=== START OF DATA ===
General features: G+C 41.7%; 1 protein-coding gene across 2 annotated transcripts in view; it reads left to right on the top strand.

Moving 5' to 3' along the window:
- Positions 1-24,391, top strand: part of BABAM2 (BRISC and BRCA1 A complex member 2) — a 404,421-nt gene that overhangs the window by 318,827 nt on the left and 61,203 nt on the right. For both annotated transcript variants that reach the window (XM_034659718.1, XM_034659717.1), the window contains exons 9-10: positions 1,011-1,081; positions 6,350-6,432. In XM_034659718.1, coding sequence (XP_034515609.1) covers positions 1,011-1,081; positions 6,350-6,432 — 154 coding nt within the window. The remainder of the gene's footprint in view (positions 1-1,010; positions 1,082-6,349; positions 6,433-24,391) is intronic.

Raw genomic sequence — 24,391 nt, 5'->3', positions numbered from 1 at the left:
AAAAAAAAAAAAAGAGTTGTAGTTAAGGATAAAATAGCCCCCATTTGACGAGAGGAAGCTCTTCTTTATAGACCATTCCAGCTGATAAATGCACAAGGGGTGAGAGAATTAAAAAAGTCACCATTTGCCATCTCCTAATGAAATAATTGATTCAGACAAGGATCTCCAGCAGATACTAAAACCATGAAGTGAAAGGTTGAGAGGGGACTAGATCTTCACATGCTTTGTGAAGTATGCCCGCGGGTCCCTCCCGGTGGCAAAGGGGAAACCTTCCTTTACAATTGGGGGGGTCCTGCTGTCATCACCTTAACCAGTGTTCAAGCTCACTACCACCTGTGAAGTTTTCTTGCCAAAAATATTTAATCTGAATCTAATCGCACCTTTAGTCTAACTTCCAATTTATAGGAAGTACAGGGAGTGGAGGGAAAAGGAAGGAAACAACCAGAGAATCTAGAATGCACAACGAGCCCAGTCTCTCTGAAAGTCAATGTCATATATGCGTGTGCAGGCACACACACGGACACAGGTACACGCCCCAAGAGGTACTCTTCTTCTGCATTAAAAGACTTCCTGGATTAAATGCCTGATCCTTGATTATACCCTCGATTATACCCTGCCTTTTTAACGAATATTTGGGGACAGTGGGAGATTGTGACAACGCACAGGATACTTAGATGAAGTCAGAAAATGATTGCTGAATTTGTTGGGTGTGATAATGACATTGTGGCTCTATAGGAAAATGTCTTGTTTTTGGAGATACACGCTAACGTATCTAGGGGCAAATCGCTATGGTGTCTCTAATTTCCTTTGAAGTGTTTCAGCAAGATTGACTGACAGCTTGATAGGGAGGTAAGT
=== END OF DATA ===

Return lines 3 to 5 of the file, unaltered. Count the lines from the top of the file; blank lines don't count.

- Positions 1-24,391, top strand: part of BABAM2 (BRISC and BRCA1 A complex member 2) — a 404,421-nt gene that overhangs the window by 318,827 nt on the left and 61,203 nt on the right. For both annotated transcript variants that reach the window (XM_034659718.1, XM_034659717.1), the window contains exons 9-10: positions 1,011-1,081; positions 6,350-6,432. In XM_034659718.1, coding sequence (XP_034515609.1) covers positions 1,011-1,081; positions 6,350-6,432 — 154 coding nt within the window. The remainder of the gene's footprint in view (positions 1-1,010; positions 1,082-6,349; positions 6,433-24,391) is intronic.

Raw genomic sequence — 24,391 nt, 5'->3', positions numbered from 1 at the left:
AAAAAAAAAAAAAGAGTTGTAGTTAAGGATAAAATAGCCCCCATTTGACGAGAGGAAGCTCTTCTTTATAGACCATTCCAGCTGATAAATGCACAAGGGGTGAGAGAATTAAAAAAGTCACCATTTGCCATCTCCTAATGAAATAATTGATTCAGACAAGGATCTCCAGCAGATACTAAAACCATGAAGTGAAAGGTTGAGAGGGGACTAGATCTTCACATGCTTTGTGAAGTATGCCCGCGGGTCCCTCCCGGTGGCAAAGGGGAAACCTTCCTTTACAATTGGGGGGGTCCTGCTGTCATCACCTTAACCAGTGTTCAAGCTCACTACCACCTGTGAAGTTTTCTTGCCAAAAATATTTAATCTGAATCTAATCGCACCTTTAGTCTAACTTCCAATTTATAGGAAGTACAGGGAGTGGAGGGAAAAGGAAGGAAACAACCAGAGAATCTAGAATGCACAACGAGCCCAGTCTCTCTGAAAGTCAATGTCATATATGCGTGTGCAGGCACACACACGGACACAGGTACACGCCCCAAGAGGTACTCTTCTTCTGCATTAAAAGACTTCCTGGATTAAATGCCTGATCCTTGATTATACCCTCGATTATACCCTGCCTTTTTAACGAATATTTGGGGACAGTGGGAGATTGTGACAACGCACAGGATACTTAGATGAAGTCAGAAAATGATTGCTGAATTTGTTGGGTGTGATAATGACATTGTGGCTCTATAGGAAAATGTCTTGTTTTTGGAGATACACGCTAACGTATCTAGGGGCAAATCGCTATGGTGTCTCTAATTTCCTTTGAAGTGTTTCAGCAAGATTGACTGACAGCTTGATAGGGAGGTAAGT